UI moves ahead on plan for Chicago hospital renovation
URBANA — With a potentially costly change in Medicare reimbursement rates resolved, the University of Illinois is moving ahead with a debt-financing plan for a major renovation of its hospital in Chicago.
Trustees will be asked next week to approve a bond sale of $70.7 million to fund the $85 million renovation, which will include interior and exterior upgrades and a two-story addition to the main building at 1740 W. Taylor St.
UI officials say the goal is to update the physical structure of the 33-year-old hospital as well as improve patient care delivery.
Planned projects include replacing air-handling units, plumbing fixtures and pipes; upgrading elevators; distributing emergency power to imaging equipment; and moving the phone system to a voice-over-Internet-protocol technology.
The two-story addition will include a conference center and gastrointestinal lab expansion. Other parts of the hospital will get new entry and elevators, the eye and ear infirmary will be remodeled, and several other units will be upgraded.
Some of the work actually began a few years ago after trustees approved the first $40 million worth of projects. The board expanded the project last November, doubling the budget and approving a list of underwriters and bond counsel to prepare documents for the sale of Health Service Facilities System Revenue bonds. The bonds will reimburse the hospital for the more than $7 million it has already spent and fund the remaining projects.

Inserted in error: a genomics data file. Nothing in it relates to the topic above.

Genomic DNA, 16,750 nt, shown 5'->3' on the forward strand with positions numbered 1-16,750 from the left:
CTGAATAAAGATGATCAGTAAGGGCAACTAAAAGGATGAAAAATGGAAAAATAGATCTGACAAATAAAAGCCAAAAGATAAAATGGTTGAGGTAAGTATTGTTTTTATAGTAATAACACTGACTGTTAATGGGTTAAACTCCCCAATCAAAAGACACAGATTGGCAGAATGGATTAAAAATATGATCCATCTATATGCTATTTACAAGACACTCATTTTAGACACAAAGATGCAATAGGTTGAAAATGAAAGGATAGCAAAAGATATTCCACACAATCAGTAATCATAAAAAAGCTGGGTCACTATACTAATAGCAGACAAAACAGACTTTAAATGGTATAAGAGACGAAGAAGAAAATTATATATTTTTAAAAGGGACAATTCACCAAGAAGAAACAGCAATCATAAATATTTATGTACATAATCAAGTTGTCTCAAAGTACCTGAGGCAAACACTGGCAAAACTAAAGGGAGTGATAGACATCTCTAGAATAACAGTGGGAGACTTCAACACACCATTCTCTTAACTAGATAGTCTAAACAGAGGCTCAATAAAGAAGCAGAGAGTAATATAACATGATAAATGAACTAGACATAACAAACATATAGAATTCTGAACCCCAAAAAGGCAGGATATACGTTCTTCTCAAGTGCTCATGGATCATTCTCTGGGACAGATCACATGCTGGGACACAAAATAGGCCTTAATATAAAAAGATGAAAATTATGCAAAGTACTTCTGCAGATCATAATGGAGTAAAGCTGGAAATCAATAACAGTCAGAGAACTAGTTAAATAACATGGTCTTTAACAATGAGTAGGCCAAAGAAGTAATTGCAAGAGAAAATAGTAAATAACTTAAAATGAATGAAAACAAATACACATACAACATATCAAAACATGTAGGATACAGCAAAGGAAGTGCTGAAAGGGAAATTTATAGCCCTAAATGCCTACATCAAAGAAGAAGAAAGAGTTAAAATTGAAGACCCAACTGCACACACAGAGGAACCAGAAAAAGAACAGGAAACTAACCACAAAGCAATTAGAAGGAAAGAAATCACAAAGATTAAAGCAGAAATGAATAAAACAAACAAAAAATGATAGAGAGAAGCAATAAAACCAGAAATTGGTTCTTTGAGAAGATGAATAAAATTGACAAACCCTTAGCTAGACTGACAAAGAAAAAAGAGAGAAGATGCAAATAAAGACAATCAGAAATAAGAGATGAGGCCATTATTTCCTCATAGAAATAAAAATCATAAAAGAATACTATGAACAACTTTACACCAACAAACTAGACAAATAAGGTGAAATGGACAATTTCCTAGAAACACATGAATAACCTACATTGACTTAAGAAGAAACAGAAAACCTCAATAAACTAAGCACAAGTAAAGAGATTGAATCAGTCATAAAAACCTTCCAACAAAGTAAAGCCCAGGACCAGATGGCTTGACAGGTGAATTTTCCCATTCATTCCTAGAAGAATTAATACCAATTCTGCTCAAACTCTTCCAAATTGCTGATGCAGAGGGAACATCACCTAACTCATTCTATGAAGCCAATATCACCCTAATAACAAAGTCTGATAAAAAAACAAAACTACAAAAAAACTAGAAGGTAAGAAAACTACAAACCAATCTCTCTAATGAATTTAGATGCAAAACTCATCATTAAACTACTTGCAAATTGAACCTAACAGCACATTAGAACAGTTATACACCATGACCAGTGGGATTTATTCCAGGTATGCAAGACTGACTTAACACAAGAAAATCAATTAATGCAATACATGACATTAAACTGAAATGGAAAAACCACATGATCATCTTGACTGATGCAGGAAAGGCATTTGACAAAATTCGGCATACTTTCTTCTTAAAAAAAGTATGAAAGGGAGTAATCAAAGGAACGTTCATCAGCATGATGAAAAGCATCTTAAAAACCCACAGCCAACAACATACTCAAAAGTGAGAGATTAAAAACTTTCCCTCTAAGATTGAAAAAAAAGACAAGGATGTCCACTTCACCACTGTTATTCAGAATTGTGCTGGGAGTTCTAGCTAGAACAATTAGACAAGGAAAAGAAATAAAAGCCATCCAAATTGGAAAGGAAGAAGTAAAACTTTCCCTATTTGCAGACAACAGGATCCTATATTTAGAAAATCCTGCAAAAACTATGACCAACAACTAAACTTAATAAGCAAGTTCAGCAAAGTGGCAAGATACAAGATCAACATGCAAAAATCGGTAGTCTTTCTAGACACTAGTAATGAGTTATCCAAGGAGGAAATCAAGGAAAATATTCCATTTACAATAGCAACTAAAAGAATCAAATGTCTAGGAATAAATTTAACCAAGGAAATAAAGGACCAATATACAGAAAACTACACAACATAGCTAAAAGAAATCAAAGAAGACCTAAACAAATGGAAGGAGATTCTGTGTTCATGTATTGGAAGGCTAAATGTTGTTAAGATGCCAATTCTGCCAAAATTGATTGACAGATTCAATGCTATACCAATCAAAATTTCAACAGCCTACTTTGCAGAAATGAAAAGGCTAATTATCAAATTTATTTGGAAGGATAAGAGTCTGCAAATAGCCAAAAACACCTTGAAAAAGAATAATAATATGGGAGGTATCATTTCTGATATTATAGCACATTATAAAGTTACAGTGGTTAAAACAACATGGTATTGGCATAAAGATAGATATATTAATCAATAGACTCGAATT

The plan was to approve the bond sale last January, but officials put it on hold because of uncertainties about state bond ratings and an unexpected drop in Medicaid reimbursements.
The UI had negotiated a new Medicaid reimbursement formula several years ago that initially boosted the amount of money it received from the government for treating Medicaid patients. But it led to a significant decline in Medicaid income in fiscal 2012 and an estimated $29 million loss in fiscal 2013.
Hospital administrators worked with state and federal officials throughout the spring to renegotiate the rate, and UI Chief Financial Officer Walter Knorr said Monday that the university received a letter on July 9 restoring about $42 million of reimbursements for fiscal 2013. That improved the hospital's bottom line significantly.
At a board committee meeting Monday, Knorr said the UI wants to sell the health bonds without reducing the hospital's bond rating — "A1" with Moody's and "A" with Standard and Poor's. Hospital officials met with representatives from Standard & Poor's on Monday and will meet with Moody's on Wednesday, he said. The target sale date is in mid-August.
Knorr and other UI officials said the improvements are critical for the hospital.
To enhance the interest rate, the bonds will be backed by the hospital's net assets, income from its Medical Service plan, or physician practice, and medical student tuition.
Trustee Timothy Koritz, chairman of the board's health affairs committee and a doctor at Rockford Memorial Hospital, said he was initially concerned about using tuition as collateral, but was reassured by Knorr that the chances are "very remote" that the university would have to dip into tuition income to repay the bonds.
The estimated interest rate for the 30-year bonds is 5.674 percent.